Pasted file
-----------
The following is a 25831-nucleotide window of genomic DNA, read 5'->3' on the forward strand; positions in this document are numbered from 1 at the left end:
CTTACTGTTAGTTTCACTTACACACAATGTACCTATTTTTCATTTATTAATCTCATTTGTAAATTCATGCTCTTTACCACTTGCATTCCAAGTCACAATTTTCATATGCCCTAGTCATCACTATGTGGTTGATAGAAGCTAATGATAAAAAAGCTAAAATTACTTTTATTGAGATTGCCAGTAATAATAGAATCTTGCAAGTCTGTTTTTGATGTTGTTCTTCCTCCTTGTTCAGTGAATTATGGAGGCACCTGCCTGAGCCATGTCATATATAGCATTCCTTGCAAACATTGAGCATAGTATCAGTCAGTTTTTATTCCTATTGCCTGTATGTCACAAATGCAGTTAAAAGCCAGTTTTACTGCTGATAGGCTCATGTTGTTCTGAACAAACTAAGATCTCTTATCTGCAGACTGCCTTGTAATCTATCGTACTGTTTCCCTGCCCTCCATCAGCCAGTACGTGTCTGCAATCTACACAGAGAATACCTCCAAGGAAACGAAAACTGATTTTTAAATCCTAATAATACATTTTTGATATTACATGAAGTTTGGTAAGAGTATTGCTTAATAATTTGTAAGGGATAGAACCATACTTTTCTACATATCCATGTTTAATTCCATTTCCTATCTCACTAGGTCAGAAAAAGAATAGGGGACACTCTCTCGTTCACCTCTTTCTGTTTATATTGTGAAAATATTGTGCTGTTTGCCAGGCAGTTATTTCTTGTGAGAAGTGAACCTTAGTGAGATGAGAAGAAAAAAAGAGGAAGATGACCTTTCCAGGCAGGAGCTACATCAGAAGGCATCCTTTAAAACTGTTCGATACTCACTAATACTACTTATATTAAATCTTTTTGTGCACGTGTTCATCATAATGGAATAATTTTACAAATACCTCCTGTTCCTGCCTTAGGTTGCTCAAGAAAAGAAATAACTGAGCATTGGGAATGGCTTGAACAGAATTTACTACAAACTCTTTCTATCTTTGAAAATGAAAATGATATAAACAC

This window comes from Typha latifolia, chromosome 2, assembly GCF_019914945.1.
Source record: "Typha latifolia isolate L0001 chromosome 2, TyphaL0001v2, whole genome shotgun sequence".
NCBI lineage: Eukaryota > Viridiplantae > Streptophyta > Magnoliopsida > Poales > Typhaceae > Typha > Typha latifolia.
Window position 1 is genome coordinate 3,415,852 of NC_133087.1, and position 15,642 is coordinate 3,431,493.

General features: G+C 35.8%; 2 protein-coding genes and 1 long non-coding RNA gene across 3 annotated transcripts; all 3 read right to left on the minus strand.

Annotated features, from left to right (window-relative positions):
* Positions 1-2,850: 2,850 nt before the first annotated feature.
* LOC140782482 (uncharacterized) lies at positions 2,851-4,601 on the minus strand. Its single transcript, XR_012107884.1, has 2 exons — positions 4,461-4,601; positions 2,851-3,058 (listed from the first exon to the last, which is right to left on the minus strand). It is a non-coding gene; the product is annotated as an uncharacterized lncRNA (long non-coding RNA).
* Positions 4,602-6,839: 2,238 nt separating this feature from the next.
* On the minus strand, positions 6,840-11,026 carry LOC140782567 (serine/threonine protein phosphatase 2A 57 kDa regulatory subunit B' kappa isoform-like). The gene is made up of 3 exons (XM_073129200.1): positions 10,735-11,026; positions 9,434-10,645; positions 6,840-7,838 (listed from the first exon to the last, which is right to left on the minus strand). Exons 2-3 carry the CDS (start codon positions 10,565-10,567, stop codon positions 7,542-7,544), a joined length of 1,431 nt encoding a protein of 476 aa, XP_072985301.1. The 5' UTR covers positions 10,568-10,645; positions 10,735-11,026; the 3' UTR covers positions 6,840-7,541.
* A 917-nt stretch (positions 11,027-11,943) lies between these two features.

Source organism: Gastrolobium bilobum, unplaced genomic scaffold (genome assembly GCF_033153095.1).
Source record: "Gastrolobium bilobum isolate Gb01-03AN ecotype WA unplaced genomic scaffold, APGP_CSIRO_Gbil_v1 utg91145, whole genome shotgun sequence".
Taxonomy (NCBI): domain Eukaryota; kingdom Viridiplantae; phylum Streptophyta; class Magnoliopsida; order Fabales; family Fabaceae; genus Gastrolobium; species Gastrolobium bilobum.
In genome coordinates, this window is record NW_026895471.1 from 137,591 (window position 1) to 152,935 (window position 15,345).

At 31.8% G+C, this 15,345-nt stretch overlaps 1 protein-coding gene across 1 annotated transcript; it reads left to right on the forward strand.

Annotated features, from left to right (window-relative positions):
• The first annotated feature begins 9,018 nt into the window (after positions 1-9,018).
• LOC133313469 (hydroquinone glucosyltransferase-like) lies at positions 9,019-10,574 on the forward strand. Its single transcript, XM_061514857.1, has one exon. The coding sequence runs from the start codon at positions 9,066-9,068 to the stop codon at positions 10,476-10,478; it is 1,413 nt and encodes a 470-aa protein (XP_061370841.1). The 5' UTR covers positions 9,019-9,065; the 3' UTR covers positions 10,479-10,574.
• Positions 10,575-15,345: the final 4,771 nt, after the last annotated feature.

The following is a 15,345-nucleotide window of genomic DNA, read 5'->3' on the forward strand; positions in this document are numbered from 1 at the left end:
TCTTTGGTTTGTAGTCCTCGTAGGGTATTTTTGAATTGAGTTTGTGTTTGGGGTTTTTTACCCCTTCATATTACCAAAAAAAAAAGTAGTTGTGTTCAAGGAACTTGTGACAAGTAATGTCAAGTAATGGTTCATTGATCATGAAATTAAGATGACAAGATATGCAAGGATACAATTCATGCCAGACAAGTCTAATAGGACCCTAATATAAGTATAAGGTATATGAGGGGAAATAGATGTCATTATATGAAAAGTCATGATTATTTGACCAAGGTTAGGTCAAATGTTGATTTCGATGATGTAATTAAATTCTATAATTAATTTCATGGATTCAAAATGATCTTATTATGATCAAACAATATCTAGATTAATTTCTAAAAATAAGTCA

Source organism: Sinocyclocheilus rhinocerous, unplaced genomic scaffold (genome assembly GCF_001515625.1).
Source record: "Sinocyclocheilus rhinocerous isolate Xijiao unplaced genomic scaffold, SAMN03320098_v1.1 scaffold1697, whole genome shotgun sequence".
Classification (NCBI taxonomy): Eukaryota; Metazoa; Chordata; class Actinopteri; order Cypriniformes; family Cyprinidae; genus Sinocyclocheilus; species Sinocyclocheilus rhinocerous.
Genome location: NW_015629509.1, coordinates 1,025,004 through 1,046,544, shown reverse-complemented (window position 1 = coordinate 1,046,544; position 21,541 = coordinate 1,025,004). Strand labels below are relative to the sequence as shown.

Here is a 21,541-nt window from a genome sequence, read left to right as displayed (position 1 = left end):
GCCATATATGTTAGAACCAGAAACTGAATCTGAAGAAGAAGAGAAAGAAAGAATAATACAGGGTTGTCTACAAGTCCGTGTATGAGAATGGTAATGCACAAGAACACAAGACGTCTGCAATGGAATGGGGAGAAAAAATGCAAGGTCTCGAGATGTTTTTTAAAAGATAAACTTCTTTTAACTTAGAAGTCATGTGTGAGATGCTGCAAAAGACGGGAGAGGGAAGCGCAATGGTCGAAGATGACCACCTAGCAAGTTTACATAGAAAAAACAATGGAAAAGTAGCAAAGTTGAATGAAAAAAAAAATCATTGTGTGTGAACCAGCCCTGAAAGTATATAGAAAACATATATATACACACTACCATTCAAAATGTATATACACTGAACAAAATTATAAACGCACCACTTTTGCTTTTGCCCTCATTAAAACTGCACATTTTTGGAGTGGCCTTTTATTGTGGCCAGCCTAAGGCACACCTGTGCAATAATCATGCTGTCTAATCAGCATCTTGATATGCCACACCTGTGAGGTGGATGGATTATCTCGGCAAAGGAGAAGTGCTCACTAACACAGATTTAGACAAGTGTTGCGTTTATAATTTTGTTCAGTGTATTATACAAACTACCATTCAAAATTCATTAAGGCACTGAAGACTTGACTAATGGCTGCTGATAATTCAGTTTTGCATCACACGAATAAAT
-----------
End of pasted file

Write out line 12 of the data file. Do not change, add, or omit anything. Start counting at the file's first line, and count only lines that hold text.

* On the minus strand, positions 6,840-11,026 carry LOC140782567 (serine/threonine protein phosphatase 2A 57 kDa regulatory subunit B' kappa isoform-like). The gene is made up of 3 exons (XM_073129200.1): positions 10,735-11,026; positions 9,434-10,645; positions 6,840-7,838 (listed from the first exon to the last, which is right to left on the minus strand). Exons 2-3 carry the CDS (start codon positions 10,565-10,567, stop codon positions 7,542-7,544), a joined length of 1,431 nt encoding a protein of 476 aa, XP_072985301.1. The 5' UTR covers positions 10,568-10,645; positions 10,735-11,026; the 3' UTR covers positions 6,840-7,541.